We were met by a frantic scene. Every available inch of the place was occupied by small tents, plus vans and trailers piled high with canoes. The fence was loaded with soggy clothes, towels and wet-suits. On the other hand, there was hardly a soul in sight.
Our host explained that there was a national canoe-kayak championship taking place here this weekend, and that most people were out on the river at the moment.
We found a tiny free space among all the tents and put ours up, then swung into the usual ritual of showers and clothes washing. It was cool and breezy so we went inside the tent for our afternoon rest.
Later we ventured into the town, which consisted of one charming, bent old main road and a few side streets. There were three bars, but nowhere for an evening meal except a very refined Logis hotel and a Turkish take-away place.
We rambled around looking at the sights, the most interesting of which was a system of canals which supplied drinking water to the town in previous centuries. A stream was diverted through the defensive walls and there were troughs at intervals along the streets.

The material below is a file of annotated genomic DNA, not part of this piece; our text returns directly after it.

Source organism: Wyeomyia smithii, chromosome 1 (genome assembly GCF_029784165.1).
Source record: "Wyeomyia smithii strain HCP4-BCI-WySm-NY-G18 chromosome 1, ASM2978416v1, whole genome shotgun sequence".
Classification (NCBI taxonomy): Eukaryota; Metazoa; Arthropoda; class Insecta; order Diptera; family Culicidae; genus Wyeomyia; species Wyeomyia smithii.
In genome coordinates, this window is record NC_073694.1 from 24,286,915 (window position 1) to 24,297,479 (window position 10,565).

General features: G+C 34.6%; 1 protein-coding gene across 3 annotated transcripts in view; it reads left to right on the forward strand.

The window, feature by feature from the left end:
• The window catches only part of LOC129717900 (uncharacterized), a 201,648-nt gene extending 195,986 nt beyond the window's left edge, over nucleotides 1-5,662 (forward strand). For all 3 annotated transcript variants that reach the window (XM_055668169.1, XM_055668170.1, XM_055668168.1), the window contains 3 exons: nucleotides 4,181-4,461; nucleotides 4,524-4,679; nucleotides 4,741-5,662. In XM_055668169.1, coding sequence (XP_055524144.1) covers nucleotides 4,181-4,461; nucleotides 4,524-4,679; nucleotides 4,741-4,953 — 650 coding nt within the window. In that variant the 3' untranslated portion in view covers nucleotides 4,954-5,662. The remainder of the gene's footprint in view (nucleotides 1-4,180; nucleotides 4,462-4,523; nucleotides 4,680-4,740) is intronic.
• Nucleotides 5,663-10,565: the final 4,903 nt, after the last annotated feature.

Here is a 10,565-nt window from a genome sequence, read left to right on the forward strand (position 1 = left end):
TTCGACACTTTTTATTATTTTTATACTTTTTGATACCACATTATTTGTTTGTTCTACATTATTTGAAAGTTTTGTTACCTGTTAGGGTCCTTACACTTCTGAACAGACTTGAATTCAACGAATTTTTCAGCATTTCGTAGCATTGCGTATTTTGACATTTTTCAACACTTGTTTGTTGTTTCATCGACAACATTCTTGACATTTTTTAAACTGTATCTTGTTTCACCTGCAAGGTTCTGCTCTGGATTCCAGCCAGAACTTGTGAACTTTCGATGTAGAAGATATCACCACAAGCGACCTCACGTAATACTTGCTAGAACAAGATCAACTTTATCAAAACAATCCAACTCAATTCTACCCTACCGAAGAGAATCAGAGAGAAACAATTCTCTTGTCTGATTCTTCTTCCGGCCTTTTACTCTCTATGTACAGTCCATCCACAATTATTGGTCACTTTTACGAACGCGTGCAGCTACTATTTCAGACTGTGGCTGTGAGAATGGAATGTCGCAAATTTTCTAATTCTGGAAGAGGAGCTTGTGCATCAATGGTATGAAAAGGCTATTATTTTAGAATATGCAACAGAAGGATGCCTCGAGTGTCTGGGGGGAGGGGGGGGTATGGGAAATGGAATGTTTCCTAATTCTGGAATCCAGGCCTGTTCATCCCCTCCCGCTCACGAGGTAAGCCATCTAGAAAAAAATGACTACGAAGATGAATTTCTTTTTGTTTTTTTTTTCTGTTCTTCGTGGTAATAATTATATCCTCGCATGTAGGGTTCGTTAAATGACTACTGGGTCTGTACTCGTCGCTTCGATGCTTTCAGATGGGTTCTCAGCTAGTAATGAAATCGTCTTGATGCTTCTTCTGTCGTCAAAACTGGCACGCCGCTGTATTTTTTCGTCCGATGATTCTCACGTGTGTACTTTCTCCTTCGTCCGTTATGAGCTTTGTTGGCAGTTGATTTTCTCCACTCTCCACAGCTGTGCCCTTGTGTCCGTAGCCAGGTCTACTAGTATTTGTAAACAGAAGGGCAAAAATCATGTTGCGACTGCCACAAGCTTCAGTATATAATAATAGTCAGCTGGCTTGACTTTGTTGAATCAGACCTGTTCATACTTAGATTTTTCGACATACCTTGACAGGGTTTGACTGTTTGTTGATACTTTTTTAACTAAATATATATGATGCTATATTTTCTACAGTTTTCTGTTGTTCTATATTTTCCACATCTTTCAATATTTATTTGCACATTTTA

In the nineteenth century the canals were covered over, but recently they have been restored to their former state, and even embellished with flower beds in places.
We sat down at the Bar du Centre and ordered Oranginas, as it was too early for apéritifs.
There was a wedding taking place that afternoon, and carloads of people came cruising past asking for directions to the church. Some of them even asked us.
Just beside us was a section of the old canal adorned with a flower bed in the form of the Cross of Savoie.
We noticed some people eating outside the Turkish takeaway next door, and the plates that they were served looked very enticing.
I went over and asked what they had ordered, and they said it was not on the menu, but that we could asked the cook to make it for us.
So we did. We said we wanted what the others were having, and the moustachioed chef was pleased to oblige.
It was a delightfully spicy plateful of all sorts of meats and vegetables, with Turkish bread and a carafe of the local wine. As we had forgotten to have lunch, it slipped down beautifully.
Back at the camping ground, the kayakers had returned in force and there was a general happy hubbub as they trekked to and fro to the showers, tripped over each other’s tent pegs, crouched around cooking stoves, called out to each other, laughed and chattered.
We retired to our little haven with this cheerful, raucous lullaby in our ears.